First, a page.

Happy shoppers: consumers want to go in store, they just want it to be a bit different
The news probably comes too late for House of Fraser, but a retail trends survey out this week has found that 80% of people went shopping as a day trip in the last month, with 50% of those going in the last week, while 74% still prefer physical stores compared to just 26% preferring online shopping, with 36% preferring shopping malls.
The 2018 Retail Sector Report – entitled ‘The Convergence Continuum’ and set to be published by I-AM – also points to mobile buying seen as a key part of this in-store experience. It also raises doubts over the role of staff with many millennials wanting them to be more knowledgeable and confined to pay points.
According to the study, 51% would love to navigate, get information and pay using their phone instore, while 49% say the most loved element of the in-store experience is touching and trying things out.
But when it comes to staff, there are distinctly negative views: 46% think staff hinder the shopping experience – although 48% still value help – while 70% prefer staff to be just at the pay point, while 28% would happily shop without staff at all.
Arming staff with devices and making them more knowledgeable is also increasingly being seen as a bonus. 71% want store staff to be more knowledgeable and 45% would revisit stores that offered workshops and tutorials from experienced and expert staff.
This chimes with a separate study last week by HR experts CoreHR of store staff themselves, which finds that 57% also see digital technologies as playing a central role in enabling them to work to the best of their abilities. However, the tools aren’t there and, in some cases where there is technology is present, it actually hinders them doing their jobs through poor training and poor deployment of new technology.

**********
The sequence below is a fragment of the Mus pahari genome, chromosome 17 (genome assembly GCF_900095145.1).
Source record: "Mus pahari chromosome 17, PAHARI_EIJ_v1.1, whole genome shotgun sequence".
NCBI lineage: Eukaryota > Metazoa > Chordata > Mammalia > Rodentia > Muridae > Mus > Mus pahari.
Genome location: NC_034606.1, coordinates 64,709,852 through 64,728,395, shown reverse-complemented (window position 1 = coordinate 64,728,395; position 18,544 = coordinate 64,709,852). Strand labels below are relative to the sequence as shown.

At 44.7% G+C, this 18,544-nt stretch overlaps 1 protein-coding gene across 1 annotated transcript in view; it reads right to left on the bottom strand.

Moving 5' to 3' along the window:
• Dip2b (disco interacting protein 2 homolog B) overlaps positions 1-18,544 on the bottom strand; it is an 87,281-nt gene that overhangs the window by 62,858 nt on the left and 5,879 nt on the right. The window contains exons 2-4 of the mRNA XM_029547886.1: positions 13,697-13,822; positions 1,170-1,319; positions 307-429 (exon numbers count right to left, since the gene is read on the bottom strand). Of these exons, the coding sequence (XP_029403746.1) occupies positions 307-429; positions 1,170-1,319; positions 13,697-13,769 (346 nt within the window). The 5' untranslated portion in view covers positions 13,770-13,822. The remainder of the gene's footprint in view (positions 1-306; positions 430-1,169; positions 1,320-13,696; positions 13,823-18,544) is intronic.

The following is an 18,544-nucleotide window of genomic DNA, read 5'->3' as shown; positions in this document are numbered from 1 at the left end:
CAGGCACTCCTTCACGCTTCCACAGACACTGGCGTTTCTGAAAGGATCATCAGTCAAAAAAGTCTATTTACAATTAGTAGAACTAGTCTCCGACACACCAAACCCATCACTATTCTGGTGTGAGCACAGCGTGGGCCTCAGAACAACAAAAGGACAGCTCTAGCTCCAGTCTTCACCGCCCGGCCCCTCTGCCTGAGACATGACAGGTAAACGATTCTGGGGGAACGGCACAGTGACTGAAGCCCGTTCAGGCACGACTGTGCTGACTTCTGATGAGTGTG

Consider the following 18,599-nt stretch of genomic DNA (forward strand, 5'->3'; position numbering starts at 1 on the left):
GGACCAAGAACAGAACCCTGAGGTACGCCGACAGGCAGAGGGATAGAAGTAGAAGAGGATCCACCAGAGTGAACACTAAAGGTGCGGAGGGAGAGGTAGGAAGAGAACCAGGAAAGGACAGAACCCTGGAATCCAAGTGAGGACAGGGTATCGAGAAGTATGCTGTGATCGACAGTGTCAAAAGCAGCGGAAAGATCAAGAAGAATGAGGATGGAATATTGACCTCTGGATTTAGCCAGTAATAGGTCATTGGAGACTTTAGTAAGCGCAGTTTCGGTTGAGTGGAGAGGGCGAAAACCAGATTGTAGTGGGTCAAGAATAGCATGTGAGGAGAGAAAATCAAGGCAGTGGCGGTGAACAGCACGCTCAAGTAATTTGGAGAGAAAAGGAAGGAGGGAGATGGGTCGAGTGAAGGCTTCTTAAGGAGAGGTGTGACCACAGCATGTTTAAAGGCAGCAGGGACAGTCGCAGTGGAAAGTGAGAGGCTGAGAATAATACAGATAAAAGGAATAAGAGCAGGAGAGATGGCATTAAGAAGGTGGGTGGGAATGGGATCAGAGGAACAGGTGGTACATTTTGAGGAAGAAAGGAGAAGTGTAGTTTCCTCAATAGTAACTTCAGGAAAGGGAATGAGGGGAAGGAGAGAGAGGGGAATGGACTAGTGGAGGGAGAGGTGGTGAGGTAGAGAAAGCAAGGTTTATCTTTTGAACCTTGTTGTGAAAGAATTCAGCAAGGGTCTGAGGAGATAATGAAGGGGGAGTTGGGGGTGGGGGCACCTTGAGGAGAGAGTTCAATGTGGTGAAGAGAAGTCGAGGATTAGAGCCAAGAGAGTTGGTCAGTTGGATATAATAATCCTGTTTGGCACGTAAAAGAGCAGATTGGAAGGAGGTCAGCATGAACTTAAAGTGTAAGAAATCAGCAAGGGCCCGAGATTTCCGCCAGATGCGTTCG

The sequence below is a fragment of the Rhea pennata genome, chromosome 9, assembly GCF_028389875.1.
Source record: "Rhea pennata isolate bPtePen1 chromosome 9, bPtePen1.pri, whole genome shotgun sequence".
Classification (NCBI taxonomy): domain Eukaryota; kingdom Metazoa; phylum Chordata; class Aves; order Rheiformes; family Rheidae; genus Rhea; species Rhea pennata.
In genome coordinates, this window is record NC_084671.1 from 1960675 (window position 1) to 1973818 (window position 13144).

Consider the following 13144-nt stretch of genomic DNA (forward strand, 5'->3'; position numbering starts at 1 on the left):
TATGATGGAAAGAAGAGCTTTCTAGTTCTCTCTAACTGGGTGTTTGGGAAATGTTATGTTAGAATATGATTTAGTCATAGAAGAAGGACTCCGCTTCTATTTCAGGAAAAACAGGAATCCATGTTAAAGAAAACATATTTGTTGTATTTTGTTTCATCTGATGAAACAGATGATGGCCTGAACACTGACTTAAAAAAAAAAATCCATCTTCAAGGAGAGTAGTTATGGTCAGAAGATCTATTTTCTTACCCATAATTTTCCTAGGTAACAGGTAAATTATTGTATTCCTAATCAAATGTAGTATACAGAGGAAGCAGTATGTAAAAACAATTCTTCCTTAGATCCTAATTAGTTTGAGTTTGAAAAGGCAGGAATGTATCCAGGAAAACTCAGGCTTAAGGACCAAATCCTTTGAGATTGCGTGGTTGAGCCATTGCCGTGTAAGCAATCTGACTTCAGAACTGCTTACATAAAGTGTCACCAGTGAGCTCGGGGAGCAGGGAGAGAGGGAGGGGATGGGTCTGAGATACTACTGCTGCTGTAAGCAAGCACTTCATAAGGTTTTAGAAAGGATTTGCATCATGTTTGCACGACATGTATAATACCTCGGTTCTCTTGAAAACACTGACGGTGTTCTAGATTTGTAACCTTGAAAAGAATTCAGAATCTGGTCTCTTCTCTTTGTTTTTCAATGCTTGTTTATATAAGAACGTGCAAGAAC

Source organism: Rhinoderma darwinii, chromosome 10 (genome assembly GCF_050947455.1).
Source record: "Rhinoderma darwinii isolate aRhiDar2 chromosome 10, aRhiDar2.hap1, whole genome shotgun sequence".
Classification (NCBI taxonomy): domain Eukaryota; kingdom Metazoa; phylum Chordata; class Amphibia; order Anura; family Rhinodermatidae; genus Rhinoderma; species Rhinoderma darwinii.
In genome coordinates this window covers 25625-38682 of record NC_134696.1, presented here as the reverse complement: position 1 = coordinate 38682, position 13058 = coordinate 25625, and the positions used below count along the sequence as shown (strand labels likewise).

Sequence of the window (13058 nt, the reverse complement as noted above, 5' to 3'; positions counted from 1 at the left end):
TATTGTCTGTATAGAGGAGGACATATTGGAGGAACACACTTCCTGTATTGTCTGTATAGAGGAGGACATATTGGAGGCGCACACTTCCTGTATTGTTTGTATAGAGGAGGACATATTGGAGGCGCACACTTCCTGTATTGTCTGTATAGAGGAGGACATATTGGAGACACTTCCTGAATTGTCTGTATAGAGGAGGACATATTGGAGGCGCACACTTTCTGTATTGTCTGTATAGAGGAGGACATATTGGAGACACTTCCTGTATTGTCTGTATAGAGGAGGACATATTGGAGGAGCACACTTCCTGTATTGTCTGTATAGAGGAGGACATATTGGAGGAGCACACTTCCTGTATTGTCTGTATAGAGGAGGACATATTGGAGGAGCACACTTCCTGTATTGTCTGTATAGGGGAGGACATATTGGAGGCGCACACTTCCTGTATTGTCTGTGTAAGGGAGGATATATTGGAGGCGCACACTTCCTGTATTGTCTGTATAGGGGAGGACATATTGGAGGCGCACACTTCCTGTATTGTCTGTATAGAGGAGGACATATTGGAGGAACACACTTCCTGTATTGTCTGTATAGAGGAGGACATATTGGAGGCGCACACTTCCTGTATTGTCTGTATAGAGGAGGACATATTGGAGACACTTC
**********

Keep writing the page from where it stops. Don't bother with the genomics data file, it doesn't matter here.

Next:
The I-AM retail report also suggests that shoppers want some twists to how standard shops work. While 73% of people prefer home delivery over click and collect, 56% would like their click and collect point to offer them a space to try on clothes and facilitate their returns and refunds.
This is the sort of insight that retailers should be acting on. With House of Fraser joinging a long list of department stores that are going under, those that are left need to radically overhaul what they do. Something as simple as allowing click and collect with trying on and returns is simple, quick and relatively cheap to implement and at a stroke makes the store part of the online shopping experience. It also increases footfall, which will lead to more sales.
Combining this with allowing greater use of mobile – by both customers and staff – also is a quick and simple fix that can be readily implemented.
Commenting on the report, I-AM Group Partner, Pete Champion, says: “Both online and offline, people prefer multi-brand stores over mono-brand ones. Retail has undergone a seismic change in the last decade. Though this has been largely driven by technology, our consumer attitudes to what shopping is and does has sifted dramatically and our needs, platforms and spaces have converged. We no longer shop in specific bursts, rather shopping hums along at our pace of life.”
He continues: “Retail has become a continuous chain-reaction of movements, events, experiences and motives. Shopping has become relative – relative to context, person and place and has moulded into four dimensions of space and time. Shopping is no longer about the what and where, but how and when.”
The survey was conducted among 2000 18 to 35 year-olds living in a number of UK cities.
Published: 8 June 2018 on Internet Retailing